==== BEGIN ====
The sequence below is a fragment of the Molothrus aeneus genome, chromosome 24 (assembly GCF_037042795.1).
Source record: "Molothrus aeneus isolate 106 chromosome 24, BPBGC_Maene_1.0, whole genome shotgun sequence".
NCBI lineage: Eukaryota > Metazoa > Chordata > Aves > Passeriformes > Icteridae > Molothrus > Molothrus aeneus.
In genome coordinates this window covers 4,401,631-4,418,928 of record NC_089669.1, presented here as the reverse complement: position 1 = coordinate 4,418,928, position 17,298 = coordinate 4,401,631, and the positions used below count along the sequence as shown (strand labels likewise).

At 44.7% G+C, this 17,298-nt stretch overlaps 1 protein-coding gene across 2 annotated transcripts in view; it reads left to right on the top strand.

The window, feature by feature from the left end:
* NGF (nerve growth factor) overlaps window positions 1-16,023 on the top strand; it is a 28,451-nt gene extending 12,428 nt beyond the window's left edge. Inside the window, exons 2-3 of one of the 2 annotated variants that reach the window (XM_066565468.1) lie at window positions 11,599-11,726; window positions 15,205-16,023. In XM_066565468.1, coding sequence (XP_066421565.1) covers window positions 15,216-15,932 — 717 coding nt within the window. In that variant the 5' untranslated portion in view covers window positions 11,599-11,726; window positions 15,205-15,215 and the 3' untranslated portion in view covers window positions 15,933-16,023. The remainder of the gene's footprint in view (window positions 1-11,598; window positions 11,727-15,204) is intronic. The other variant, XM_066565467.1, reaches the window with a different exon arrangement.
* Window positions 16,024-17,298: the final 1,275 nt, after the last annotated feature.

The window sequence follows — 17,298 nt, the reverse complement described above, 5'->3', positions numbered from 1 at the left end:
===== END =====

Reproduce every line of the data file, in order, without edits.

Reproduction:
The sequence below is a fragment of the Molothrus aeneus genome, chromosome 24 (assembly GCF_037042795.1).
Source record: "Molothrus aeneus isolate 106 chromosome 24, BPBGC_Maene_1.0, whole genome shotgun sequence".
NCBI lineage: Eukaryota > Metazoa > Chordata > Aves > Passeriformes > Icteridae > Molothrus > Molothrus aeneus.
In genome coordinates this window covers 4,401,631-4,418,928 of record NC_089669.1, presented here as the reverse complement: position 1 = coordinate 4,418,928, position 17,298 = coordinate 4,401,631, and the positions used below count along the sequence as shown (strand labels likewise).

At 44.7% G+C, this 17,298-nt stretch overlaps 1 protein-coding gene across 2 annotated transcripts in view; it reads left to right on the top strand.

The window, feature by feature from the left end:
* NGF (nerve growth factor) overlaps window positions 1-16,023 on the top strand; it is a 28,451-nt gene extending 12,428 nt beyond the window's left edge. Inside the window, exons 2-3 of one of the 2 annotated variants that reach the window (XM_066565468.1) lie at window positions 11,599-11,726; window positions 15,205-16,023. In XM_066565468.1, coding sequence (XP_066421565.1) covers window positions 15,216-15,932 — 717 coding nt within the window. In that variant the 5' untranslated portion in view covers window positions 11,599-11,726; window positions 15,205-15,215 and the 3' untranslated portion in view covers window positions 15,933-16,023. The remainder of the gene's footprint in view (window positions 1-11,598; window positions 11,727-15,204) is intronic. The other variant, XM_066565467.1, reaches the window with a different exon arrangement.
* Window positions 16,024-17,298: the final 1,275 nt, after the last annotated feature.

The window sequence follows — 17,298 nt, the reverse complement described above, 5'->3', positions numbered from 1 at the left end: